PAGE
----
The Intersection: Jun 2016

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Corporations Take on the Skills Gap

Three-fourths of American CEOs say they have major problems finding qualified people to fill jobs, and as a result, two million jobs remain unfilled.

Today’s rapid technological advances have made it difficult for traditional education to keep up with the evolving skills employers need. At the same time, today’s students are faced with increased barriers—cost, work schedules, family—to earning the degrees and credentials employers seek.  These barriers may help explain why only 40 percent of Americans complete some form of post-high school education or training that is now required for most jobs.

Corporations offer flexible education options

While policymakers search for solutions to closing the widening skills gap, leading U.S. companies have begun taking matters into their own hands.  More and more Fortune 500 companies are investing in educating and/or reskilling their employees, and research is showing a significant return on that investment.

In a recent study of Cigna’s employee tuition reimbursement program, Lumina Foundation (VOX client) found that the company receives a 129-percent return on its educational investment in the form of reduced personnel costs.  Employees who receive tuition reimbursement typically stay with the company, saving Cigna the cost of recruiting, hiring and training new workers.

Several major U.S. corporations are taking a more hands-on approach to furthering their employees’ education by forming partnerships with universities.  Central to the goal of most of these programs is to allow employees to finish their degrees. According to Lumina, more than 36 million Americans have some college credits but no degree, often due to cost, busy work schedules and family commitments.

The Starbucks College Achievement Plan, a partnership between Starbucks and Arizona State University, offers scholarships and tuition reimbursement for employees that cover the cost of an entire bachelor’s degree.

JetBlue recently announced JetBlue Scholars, which offers crewmembers an opportunity to earn a fully accredited college degree, with JetBlue covering most of the cost.  The program provides alternative college credit and is designed to “address the needs of those working full-time with college advisement and resources.”  Crewmembers are able to convert aviation and military training and other professional certificates into college credit, reducing the time to complete a bachelor’s degree.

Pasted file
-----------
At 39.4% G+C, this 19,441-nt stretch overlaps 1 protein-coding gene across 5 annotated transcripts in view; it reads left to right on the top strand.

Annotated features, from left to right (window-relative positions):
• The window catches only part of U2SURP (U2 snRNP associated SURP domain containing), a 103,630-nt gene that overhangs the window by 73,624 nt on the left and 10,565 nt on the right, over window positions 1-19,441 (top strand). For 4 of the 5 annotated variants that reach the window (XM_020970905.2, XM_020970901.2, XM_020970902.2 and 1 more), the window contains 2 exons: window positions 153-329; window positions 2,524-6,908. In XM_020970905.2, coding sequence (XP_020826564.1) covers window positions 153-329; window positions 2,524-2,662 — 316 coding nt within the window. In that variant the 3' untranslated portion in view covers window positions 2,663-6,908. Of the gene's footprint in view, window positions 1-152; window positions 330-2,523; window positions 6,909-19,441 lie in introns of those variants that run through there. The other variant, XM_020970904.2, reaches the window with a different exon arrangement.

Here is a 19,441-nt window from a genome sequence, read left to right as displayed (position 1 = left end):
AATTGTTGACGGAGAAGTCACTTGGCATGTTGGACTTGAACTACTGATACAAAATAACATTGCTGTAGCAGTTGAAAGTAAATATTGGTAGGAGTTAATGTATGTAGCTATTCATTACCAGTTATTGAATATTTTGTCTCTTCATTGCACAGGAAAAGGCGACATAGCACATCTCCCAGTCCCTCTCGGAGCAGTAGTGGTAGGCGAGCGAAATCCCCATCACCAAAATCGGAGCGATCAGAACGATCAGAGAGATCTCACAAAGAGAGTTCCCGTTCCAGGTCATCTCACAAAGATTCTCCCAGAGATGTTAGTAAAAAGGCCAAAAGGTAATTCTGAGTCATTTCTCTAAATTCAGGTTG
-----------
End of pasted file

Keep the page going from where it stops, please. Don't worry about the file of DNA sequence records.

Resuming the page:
Last summer Anthem Blue Cross and Blue Shield launched a partnership with College for America to make an associate’s or bachelor’s degree available at no cost for any of its eligible full-time and part-time associates at Southern New Hampshire University.  College for America partners with employers to offer a competency-based, online curriculum designed to help associates fit a fully-accredited college degree into the busy lives of working adults.

A focus on new skills

Some corporations are focusing on specific employable skills, such as coding and development. AT&T (VOX client), for example, partnered with Udacity to develop the online Nanodegree program.  The program offers courses and mini-degrees in specialized fields critical to the tech-industry such as front-end website development.

The program is part of AT&T Aspire and AT&T’s in-house training program, T University, but it is open to anyone.  Today, there are more than 11,000 learners taking Nanodegree classes, including more than 1,000 AT&T employees.  Courses are designed by AT&T and other technology companies.  The cost to participants is about $200 a month, and a class takes six to 12 months to complete; that is often less money and less time than it takes to complete degrees and comparable trainings in person.

Many of these examples have something in common:  They’re leveraging technology to make earning degrees and credentials more flexible and realistic.  With online learning, employees can engage with curriculum anytime, anywhere.  It’s often more cost-effective and less prohibitive than classroom learning that can interfere with job and family responsibilities.

While these companies are taking different approaches to educating and reskilling their workforce, their commitment to employee education marks a dramatic shift:  Rather than wait for qualified applicants to come to them, they are taking a proactive role in bridging the skills gap.  As their investment continues to pay off, look for more companies to follow suit.

Jessica L. Abensour

Partner and Senior Vice President

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Beth Parker


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